Maggie Hope ("Magster" to her friends - seriously, was that even done in the 40s?) is British by birth, born in London to British parents, but raised in America by a college professor aunt after her parents died in a car crash. With a PhD in mathematics, Maggie returns to London to sell her grandmother's house, just as World War II begins. By various contrived circumstances, Maggie winds up as a typist/secretary to Winston Churchill himself, by which device the author recites verbatim many of Churchill's speeches, inserting some adoring commentary from Maggie. We also get an extraordinarily cutesy take on Churchill as a fictional non-fictional character, which the publishers have the nerve to call "psychological insight into Winston Churchill," just like they call this book "meticulously researched" because MacNeal mentions Alan Turing (in a single sentence) and makes an allusion to Rebecca by Daphne du Maurier. (I guess MacNeal thought she was being clever by showing she can read Wikipedia.)
Oddly enough, though Maggie's aunt is a lesbian and one of her British friends (who works with her at Downing St.) is gay, this is something that is just accepted with open-minded tolerance by Maggie and her friends, along with cheery hopes that someday he won't have to keep it a secret. That's about as far as the book goes in addressing the very real persecution of homosexuality that existed at that time — you'd think if the author is going to name-drop Alan Turing, who was later forced to undergo chemical castration because of his homosexuality and ended up committing suicide (hey, Susan MacNeal, that's on Wikipedia too!), she might have had the characters acknowledge that homosexuality was actually a rather serious secret to be harboring. But no, the gay characters apparently exist only to show us how open-minded Maggie is and to score the author some gay-inclusion points.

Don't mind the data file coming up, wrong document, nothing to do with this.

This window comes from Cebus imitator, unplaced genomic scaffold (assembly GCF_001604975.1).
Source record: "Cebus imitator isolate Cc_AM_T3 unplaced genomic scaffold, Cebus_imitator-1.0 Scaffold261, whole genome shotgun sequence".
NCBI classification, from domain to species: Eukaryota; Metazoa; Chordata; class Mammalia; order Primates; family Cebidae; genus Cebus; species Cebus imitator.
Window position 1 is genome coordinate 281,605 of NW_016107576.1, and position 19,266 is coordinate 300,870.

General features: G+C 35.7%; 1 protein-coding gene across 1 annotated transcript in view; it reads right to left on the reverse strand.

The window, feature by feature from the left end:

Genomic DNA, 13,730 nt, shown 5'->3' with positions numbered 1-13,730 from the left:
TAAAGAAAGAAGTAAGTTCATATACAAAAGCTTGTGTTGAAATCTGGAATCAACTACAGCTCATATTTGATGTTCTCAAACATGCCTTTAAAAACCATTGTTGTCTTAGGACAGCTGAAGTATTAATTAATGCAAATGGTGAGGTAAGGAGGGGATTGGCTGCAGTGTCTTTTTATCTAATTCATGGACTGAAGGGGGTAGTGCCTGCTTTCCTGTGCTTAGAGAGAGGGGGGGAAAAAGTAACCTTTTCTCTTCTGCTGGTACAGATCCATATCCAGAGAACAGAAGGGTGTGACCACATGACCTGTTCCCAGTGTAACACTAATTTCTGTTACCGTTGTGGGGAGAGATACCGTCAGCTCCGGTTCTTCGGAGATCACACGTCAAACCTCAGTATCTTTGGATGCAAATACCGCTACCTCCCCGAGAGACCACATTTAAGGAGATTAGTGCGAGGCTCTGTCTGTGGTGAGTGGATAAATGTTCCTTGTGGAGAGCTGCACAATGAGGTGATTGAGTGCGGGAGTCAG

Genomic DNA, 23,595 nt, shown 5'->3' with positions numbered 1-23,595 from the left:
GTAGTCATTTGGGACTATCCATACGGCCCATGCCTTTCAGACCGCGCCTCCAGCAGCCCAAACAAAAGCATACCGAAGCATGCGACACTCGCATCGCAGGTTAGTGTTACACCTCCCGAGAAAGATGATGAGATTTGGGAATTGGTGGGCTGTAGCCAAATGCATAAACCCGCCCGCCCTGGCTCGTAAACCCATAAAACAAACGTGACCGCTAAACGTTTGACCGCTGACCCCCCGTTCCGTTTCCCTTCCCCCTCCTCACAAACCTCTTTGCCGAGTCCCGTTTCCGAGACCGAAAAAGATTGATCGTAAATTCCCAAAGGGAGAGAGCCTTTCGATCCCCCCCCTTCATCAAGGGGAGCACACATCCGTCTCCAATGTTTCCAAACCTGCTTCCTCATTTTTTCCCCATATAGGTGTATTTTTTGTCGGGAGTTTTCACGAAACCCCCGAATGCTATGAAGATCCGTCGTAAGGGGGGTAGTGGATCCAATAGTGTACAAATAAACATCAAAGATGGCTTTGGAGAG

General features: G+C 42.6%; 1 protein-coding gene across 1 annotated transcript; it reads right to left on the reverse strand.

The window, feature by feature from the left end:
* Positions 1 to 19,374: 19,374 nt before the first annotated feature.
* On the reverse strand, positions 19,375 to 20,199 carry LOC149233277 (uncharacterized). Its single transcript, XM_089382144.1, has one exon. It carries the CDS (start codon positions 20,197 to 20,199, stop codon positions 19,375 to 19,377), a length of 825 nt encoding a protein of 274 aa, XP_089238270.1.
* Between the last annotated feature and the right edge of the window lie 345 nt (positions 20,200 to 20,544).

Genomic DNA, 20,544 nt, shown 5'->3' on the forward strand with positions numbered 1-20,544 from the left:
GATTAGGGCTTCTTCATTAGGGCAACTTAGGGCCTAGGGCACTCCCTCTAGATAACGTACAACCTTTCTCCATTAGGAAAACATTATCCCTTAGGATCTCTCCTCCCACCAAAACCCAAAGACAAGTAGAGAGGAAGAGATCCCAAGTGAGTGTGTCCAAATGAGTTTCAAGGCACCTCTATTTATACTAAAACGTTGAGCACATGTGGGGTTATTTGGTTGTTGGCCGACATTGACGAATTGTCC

Maggie is a mathematician and we are frequently told how brilliant she is, which is mostly an excuse for her to go on periodic rants about how unfair it is that she's not allowed to be a codebreaker and is relegated to being a typist and how sexist society is and how sexist her coworkers are blah blah blah. Okay, fair enough, it was a very sexist time period and no doubt a smart university-educated woman like Maggie would have been very aware of and irritated by this, but her repeatedly getting up on a soapbox to tell us that England in the 1940s was sexist and the sky is blue do not feel historical or even appropriate for her circumstances, just an excuse for the author to show us how very feisty and feminist her character is. Her friends mostly just kind of nod and say "Gosh, you're right Maggie, oh, hey, what is Winston Churchill really like?"